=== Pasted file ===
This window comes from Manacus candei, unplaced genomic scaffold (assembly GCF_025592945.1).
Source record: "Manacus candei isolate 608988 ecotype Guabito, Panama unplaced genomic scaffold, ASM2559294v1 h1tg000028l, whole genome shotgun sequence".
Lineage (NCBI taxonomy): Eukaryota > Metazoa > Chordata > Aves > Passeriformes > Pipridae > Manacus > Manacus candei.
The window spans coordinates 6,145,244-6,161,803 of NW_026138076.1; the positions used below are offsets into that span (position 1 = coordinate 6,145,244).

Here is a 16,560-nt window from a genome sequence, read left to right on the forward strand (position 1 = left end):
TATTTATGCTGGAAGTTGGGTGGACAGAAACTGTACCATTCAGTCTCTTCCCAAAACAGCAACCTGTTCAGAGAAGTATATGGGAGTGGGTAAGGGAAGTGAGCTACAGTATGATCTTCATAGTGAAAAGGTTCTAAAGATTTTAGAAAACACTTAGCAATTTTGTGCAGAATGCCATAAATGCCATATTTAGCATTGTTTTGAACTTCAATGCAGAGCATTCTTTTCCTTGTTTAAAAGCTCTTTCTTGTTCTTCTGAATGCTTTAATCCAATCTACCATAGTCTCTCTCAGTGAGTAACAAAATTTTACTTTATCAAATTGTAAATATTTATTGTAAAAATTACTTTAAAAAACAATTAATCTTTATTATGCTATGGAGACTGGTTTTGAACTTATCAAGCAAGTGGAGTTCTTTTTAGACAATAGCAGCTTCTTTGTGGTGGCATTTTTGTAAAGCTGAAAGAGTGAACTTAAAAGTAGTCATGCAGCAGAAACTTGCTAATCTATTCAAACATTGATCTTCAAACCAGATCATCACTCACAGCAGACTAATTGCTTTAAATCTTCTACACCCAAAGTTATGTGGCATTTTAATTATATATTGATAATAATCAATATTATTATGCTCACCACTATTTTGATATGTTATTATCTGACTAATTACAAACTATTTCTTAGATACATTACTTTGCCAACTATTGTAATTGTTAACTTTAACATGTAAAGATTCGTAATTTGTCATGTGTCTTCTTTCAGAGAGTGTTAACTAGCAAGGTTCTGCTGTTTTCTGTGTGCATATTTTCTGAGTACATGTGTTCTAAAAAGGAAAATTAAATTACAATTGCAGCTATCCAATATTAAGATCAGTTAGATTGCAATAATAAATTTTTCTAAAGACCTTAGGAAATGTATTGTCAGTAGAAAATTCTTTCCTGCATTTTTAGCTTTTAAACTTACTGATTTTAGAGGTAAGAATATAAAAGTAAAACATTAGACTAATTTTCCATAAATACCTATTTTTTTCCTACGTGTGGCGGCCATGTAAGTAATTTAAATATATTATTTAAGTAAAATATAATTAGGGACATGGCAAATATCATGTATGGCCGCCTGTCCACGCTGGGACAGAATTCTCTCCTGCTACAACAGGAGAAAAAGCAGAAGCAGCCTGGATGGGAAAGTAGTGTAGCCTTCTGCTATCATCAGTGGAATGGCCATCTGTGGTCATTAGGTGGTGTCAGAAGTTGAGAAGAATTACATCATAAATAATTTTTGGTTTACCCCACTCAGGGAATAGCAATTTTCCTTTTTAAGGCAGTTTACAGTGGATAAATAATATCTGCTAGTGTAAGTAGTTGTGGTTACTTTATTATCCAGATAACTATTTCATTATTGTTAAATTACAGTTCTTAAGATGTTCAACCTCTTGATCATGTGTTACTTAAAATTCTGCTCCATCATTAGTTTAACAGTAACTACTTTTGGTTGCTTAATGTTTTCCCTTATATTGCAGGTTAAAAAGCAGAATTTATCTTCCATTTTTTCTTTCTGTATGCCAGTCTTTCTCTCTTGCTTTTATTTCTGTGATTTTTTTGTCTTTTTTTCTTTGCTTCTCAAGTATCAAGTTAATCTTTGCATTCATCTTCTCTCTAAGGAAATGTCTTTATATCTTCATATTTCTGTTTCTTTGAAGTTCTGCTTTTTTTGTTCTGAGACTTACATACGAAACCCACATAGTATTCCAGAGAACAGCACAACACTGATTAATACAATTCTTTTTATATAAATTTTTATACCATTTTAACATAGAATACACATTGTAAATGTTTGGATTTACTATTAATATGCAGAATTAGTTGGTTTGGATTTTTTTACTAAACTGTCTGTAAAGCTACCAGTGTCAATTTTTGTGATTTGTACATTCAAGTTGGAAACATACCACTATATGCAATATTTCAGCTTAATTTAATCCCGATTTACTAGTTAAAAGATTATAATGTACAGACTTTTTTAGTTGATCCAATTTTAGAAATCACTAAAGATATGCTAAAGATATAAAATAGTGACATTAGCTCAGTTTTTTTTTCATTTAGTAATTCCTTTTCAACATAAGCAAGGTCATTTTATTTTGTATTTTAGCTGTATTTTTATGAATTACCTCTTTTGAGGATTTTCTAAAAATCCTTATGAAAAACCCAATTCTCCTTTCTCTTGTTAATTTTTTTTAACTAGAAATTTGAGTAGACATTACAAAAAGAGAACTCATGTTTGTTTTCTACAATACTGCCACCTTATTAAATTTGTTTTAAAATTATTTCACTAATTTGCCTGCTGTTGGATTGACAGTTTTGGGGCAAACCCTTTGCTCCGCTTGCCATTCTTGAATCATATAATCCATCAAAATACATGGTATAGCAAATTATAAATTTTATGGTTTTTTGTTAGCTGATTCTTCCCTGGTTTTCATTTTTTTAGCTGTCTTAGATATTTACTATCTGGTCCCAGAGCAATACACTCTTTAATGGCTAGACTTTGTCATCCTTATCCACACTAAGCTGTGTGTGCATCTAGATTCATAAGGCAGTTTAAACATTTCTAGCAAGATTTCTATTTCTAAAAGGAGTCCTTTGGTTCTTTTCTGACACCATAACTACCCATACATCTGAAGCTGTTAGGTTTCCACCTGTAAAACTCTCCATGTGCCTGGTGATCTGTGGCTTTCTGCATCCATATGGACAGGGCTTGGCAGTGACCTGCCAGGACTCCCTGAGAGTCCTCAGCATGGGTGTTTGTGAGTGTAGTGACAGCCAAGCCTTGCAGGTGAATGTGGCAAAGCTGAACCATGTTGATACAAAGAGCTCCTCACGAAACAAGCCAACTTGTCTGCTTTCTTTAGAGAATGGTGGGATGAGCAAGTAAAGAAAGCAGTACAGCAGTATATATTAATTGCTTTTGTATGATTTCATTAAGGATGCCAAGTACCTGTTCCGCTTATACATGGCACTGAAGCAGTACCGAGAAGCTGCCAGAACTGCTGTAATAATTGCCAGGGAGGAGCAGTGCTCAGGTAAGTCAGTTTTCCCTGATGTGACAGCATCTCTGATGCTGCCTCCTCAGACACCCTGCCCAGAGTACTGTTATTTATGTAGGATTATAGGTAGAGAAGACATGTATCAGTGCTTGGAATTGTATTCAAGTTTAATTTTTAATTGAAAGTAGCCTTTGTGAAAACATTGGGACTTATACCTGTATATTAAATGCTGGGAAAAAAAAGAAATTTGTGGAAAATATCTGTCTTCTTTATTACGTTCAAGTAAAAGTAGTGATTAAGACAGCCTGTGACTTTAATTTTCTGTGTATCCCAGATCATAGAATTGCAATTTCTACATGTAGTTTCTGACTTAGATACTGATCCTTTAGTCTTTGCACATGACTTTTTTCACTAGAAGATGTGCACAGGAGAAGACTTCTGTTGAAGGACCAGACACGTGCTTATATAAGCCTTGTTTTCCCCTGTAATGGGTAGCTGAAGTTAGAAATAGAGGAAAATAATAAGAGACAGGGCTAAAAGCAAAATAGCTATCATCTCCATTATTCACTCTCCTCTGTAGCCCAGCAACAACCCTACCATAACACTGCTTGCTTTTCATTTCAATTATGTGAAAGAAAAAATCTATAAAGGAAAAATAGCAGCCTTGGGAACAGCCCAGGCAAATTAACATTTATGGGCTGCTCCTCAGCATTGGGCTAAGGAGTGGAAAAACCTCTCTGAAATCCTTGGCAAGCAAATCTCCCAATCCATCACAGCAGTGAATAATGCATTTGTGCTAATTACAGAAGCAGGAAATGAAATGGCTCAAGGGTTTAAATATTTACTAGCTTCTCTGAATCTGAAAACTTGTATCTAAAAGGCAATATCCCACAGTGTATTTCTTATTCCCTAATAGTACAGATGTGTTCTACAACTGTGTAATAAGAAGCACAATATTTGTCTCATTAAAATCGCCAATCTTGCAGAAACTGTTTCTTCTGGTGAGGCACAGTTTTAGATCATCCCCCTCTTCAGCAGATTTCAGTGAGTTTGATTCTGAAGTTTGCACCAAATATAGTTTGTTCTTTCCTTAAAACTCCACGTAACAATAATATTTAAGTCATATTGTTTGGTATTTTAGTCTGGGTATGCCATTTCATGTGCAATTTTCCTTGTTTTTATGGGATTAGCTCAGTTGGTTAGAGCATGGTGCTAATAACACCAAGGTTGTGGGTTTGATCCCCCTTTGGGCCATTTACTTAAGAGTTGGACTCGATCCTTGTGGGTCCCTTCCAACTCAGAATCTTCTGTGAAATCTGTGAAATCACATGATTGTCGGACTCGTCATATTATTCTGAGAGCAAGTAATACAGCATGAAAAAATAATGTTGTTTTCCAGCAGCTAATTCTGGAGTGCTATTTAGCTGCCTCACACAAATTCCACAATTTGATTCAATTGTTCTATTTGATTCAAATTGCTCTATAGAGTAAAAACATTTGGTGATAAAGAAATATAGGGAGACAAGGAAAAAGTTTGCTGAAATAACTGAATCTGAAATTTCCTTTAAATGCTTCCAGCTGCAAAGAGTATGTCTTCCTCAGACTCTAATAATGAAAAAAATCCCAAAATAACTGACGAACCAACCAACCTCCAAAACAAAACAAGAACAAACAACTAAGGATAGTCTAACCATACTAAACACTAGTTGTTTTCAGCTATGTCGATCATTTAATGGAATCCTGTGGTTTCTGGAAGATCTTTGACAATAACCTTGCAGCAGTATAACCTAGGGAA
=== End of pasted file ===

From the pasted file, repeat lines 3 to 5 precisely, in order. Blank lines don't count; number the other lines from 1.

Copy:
Lineage (NCBI taxonomy): Eukaryota > Metazoa > Chordata > Aves > Passeriformes > Pipridae > Manacus > Manacus candei.
The window spans coordinates 6,145,244-6,161,803 of NW_026138076.1; the positions used below are offsets into that span (position 1 = coordinate 6,145,244).

Here is a 16,560-nt window from a genome sequence, read left to right on the forward strand (position 1 = left end):